Yeah yeah Roctober is over, and we’re moving back to free reign on random subject matter, and I’m totally cool with that. But first I thought I’d offer a mix of the latest greatest submissions to our BOTG mailbox.
This may be no big deal to those of you who don’t like music, or who only buy shit when a song makes it to your radio station. But to an addict like me, who is always open and searching for bands I can love, the idea that all these people send us their music at absolutely no cost and with only the slight hope we might promote them on our site, it’s like Halloween every time I listen. Sure, some of the candy kinda sucks, but it was still given freely, and I can throw away or give away the confections I don’t like.
The list of impressive up-and-comers (and in some cases people who have alreaday made it) is fun, and all they’re asking is for you to take a listen and consider buying their album.
Fall BOTG Mailbox Mix
- Crows & Locusts - Brooke Fraser
Her promotional material compares her to Feist, and who am I to say, but I find a lot more similarity with A Fine Frenzy. The regular references to nature, this strange undercurrent of longing over simple piano arrangements. I’m not surprised this album made its way onto the iTunes charts. Ms. Fraser can craft some tasty vittles... I mean, if you like those Feisty, Frenzy kinds of sounds.
- Tracey - The Lines
They sent a single, so I can’t judge more than what you can listen to yourselves. Catchy and repetitive.
- Fool’s Union - City And The Sea
The promos claim it’s a mix of “Detroit soul and... Brit rock.” I get the Brit rock part, but the Detroit soul is a little less obvious to my tinny ears. That said, they have a catchy sound and some decent chops. Their EP’s eponymous song, “Leave a Light On” is tasty candy.
- Velcro Shoes - Pete Yorn
OK this one stunned me. This is Pete Yorn’s sixth album (if you include his joint effort with Scarlett Johanssen) and the fourth I now own. His newest was produced by none other than former Pixies frontrunner Frank Black -- not a combination that screamed of obviousness to me -- and the sound is a nice change-up for Yorn. It’s dirtier. You can hear his voice breaking or slightly off on a note. Removing the polish gives Yorn a little more grit, and it works for him. At moments, one song can bleed into another in a not-so-good way, as in sometimes individual songs don’t have quite enough individuality. But it’s a damn fine album regardless. (Besides, he says "Billy" a lot. Which is cool.)iTunes page
- The Father - HoneyChild
Can’t say exactly what it is, but I dig this song. Good slow build. Something about the guitar work and the chorus that reminds me of Toad the Wet Sprocket. I would have loved an entire album from these folks. And guess what? Go to their web site, and you can actually get the whole thing for free...
- Cliche - Paper Aeroplanes
Yup, this song geeks me out quite a bit. As in, it’s right down my alleyway. The world could use a few more Welsh pop chanteuses if you ask me. If they were available on eMusic, I would already own the whole album. As it is, I’m chewing on getting to them through iTunes.MySpace page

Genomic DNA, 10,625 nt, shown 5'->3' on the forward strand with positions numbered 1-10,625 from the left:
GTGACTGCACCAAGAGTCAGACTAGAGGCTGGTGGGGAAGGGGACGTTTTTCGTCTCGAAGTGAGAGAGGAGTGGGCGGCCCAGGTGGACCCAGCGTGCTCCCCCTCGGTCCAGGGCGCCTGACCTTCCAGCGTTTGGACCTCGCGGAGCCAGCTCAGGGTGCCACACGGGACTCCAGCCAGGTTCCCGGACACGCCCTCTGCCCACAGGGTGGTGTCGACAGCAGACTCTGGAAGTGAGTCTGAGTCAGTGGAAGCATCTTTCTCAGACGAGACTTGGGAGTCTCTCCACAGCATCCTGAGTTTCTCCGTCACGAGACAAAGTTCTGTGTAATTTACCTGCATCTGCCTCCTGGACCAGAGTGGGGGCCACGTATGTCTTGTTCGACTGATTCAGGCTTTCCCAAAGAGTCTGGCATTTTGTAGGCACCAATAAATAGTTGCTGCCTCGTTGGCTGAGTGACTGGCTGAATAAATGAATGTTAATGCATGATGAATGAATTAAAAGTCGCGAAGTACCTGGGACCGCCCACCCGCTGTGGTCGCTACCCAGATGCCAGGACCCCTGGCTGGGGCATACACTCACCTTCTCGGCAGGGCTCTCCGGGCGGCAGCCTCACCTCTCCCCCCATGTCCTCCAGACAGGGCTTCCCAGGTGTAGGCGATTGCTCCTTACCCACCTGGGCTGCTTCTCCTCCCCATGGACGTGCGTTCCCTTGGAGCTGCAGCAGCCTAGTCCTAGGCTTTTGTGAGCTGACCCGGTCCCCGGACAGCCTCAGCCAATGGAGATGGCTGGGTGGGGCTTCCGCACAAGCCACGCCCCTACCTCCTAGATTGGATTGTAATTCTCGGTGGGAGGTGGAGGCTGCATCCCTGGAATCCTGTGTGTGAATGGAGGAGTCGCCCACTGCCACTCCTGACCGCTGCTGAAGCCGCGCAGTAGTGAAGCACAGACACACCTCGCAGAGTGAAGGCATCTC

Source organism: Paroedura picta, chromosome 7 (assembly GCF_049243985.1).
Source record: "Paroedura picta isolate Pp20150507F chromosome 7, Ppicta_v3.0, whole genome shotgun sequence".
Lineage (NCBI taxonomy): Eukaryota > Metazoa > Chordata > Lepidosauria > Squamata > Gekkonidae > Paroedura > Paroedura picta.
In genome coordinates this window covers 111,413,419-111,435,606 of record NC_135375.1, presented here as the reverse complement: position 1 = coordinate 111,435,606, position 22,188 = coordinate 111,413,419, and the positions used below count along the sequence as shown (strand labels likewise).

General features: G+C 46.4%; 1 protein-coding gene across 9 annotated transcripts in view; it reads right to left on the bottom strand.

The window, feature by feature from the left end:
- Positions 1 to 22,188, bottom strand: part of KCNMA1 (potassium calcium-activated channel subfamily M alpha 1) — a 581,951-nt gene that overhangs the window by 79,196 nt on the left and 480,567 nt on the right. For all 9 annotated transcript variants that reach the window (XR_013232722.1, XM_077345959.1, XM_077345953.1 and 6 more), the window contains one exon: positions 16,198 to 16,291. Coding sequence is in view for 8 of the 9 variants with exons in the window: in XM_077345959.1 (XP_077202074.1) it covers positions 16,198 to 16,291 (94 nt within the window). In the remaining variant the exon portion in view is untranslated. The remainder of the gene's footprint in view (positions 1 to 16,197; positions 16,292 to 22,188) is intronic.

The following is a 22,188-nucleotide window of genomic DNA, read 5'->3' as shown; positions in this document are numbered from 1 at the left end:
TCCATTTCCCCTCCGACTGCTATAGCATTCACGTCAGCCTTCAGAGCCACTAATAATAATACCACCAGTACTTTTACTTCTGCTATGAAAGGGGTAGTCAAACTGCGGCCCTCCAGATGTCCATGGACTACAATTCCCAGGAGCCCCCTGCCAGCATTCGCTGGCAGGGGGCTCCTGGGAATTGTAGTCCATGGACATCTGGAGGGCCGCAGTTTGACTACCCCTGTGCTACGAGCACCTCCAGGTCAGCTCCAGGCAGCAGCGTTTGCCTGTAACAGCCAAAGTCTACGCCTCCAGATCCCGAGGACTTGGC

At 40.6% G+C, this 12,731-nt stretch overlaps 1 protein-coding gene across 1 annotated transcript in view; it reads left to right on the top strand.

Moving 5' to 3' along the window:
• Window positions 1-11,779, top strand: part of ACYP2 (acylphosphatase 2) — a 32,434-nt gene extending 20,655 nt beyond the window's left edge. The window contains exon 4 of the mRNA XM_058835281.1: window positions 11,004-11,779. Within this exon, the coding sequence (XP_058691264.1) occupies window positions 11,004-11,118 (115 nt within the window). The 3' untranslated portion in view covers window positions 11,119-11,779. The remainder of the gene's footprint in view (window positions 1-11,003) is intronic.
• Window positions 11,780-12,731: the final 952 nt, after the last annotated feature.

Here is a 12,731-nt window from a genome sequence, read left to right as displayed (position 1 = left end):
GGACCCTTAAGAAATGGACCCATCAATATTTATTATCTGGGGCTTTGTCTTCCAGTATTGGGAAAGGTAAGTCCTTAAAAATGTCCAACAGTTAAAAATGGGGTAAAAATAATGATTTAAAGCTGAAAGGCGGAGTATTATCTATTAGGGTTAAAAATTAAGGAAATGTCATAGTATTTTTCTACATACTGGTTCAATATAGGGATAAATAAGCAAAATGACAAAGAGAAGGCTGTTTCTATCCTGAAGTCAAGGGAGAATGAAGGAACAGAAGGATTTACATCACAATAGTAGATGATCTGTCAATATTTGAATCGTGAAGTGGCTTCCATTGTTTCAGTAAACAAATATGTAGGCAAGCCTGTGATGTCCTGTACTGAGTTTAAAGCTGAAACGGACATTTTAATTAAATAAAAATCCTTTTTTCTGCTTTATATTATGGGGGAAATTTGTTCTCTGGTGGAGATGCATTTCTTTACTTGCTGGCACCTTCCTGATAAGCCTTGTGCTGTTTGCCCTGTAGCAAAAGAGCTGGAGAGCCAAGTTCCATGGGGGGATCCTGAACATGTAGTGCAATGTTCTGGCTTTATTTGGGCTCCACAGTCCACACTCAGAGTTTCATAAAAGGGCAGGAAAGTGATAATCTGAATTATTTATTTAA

- Dawning - Bow Thayer and Perfect Trainwreck
This might well piss Bow off, but the first two seconds of this song had me thinking immediately of Edie Brickell and the New Bohemians. Personally, I don’t think of that or intend that as an insult, but insults are often in the eye of the receiver. This was another 1-song gift, so I don’t know how this compares to the rest of their work. But if they string together an album of this level, it would be a decent purchase.Official Website
- Quick Escapes - Versant
Not crazy about it, but it’s offbeat electro-pop with a female lead singer who has some talent. The kind of songs that, if they came on my shuffle, I wouldn’t scurry up from what I was doing to skip to the next song, but I wouldn’t go searching it out too voraciously, either.
- Heaven - The Brute Chorus
Overall their album failed to stick with me, but a couple of the songs had some life in them, and “Heaven” was one of ‘em.
- What We Kick, Push - The White Panda
We don’t get many rap or hip hop submissions, and the ones we get frequently sound like they were mixed in some pasty white dude’s basement outside of Winnipeg. This one won’t be topping the charts anytime soon, but at least it’s fun and seems to understand its own limits.
- I Believe In You - Black Dub
Name dropping can get me. This band is the brainchild of one Daniel Lanois, a big name in specific music circles (U2, Peter Gabriel, Bob Dylan), so I was instantly intrigued. If I were more into the bluesy jazzy thing, maybe?
- Morning - Daddy Lion
These guys seem to be getting some positive vibes from NPR among others, and I can see why. They don’t get me all goosebumpy or anything, and it’s a bit of a stretch to see why they’d compare themselves to Husker Du or Dinosaur Jr., but totally worth inclusion in the mix.
- Does It Still Hurt - John Hill
The stripped-down singer-songwriter must be pitied. He must be dedicated. She must like being ignored or unappreciated. It’s a miserable thing to make decent music that, in all likelihood, only your own pets will ever hear more than once or twice. Take a listen to Mr. Hill. It ain’t bad.